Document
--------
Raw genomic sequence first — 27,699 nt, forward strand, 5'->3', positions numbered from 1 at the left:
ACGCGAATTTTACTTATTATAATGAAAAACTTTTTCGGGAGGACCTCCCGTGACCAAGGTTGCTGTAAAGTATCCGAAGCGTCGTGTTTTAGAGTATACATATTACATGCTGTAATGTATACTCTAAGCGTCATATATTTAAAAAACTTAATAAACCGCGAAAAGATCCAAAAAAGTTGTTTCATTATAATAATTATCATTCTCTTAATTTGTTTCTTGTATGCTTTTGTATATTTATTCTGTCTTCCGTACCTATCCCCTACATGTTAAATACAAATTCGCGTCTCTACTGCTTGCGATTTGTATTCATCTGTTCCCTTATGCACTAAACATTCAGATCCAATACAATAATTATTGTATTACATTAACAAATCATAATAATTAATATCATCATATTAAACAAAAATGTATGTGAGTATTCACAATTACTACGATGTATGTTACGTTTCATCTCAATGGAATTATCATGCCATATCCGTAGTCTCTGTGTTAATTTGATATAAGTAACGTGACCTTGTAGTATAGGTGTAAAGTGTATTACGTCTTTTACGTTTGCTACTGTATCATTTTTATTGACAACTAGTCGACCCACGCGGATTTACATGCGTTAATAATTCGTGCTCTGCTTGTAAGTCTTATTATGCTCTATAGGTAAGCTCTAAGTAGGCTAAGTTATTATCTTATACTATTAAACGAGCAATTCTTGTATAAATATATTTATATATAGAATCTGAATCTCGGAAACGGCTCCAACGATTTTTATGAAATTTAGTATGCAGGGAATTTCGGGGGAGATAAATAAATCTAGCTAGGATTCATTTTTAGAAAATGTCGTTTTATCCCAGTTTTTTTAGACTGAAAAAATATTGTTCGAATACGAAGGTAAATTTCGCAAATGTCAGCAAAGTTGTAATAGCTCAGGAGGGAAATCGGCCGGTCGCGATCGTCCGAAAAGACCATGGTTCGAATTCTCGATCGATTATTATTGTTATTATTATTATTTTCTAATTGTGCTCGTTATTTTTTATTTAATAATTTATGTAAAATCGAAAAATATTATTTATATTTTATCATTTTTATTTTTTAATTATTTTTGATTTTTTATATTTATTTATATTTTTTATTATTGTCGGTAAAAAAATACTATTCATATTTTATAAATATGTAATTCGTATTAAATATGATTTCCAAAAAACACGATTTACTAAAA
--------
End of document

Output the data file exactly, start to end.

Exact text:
Raw genomic sequence first — 27,699 nt, forward strand, 5'->3', positions numbered from 1 at the left:
ACGCGAATTTTACTTATTATAATGAAAAACTTTTTCGGGAGGACCTCCCGTGACCAAGGTTGCTGTAAAGTATCCGAAGCGTCGTGTTTTAGAGTATACATATTACATGCTGTAATGTATACTCTAAGCGTCATATATTTAAAAAACTTAATAAACCGCGAAAAGATCCAAAAAAGTTGTTTCATTATAATAATTATCATTCTCTTAATTTGTTTCTTGTATGCTTTTGTATATTTATTCTGTCTTCCGTACCTATCCCCTACATGTTAAATACAAATTCGCGTCTCTACTGCTTGCGATTTGTATTCATCTGTTCCCTTATGCACTAAACATTCAGATCCAATACAATAATTATTGTATTACATTAACAAATCATAATAATTAATATCATCATATTAAACAAAAATGTATGTGAGTATTCACAATTACTACGATGTATGTTACGTTTCATCTCAATGGAATTATCATGCCATATCCGTAGTCTCTGTGTTAATTTGATATAAGTAACGTGACCTTGTAGTATAGGTGTAAAGTGTATTACGTCTTTTACGTTTGCTACTGTATCATTTTTATTGACAACTAGTCGACCCACGCGGATTTACATGCGTTAATAATTCGTGCTCTGCTTGTAAGTCTTATTATGCTCTATAGGTAAGCTCTAAGTAGGCTAAGTTATTATCTTATACTATTAAACGAGCAATTCTTGTATAAATATATTTATATATAGAATCTGAATCTCGGAAACGGCTCCAACGATTTTTATGAAATTTAGTATGCAGGGAATTTCGGGGGAGATAAATAAATCTAGCTAGGATTCATTTTTAGAAAATGTCGTTTTATCCCAGTTTTTTTAGACTGAAAAAATATTGTTCGAATACGAAGGTAAATTTCGCAAATGTCAGCAAAGTTGTAATAGCTCAGGAGGGAAATCGGCCGGTCGCGATCGTCCGAAAAGACCATGGTTCGAATTCTCGATCGATTATTATTGTTATTATTATTATTTTCTAATTGTGCTCGTTATTTTTTATTTAATAATTTATGTAAAATCGAAAAATATTATTTATATTTTATCATTTTTATTTTTTAATTATTTTTGATTTTTTATATTTATTTATATTTTTTATTATTGTCGGTAAAAAAATACTATTCATATTTTATAAATATGTAATTCGTATTAAATATGATTTCCAAAAAACACGATTTACTAAAA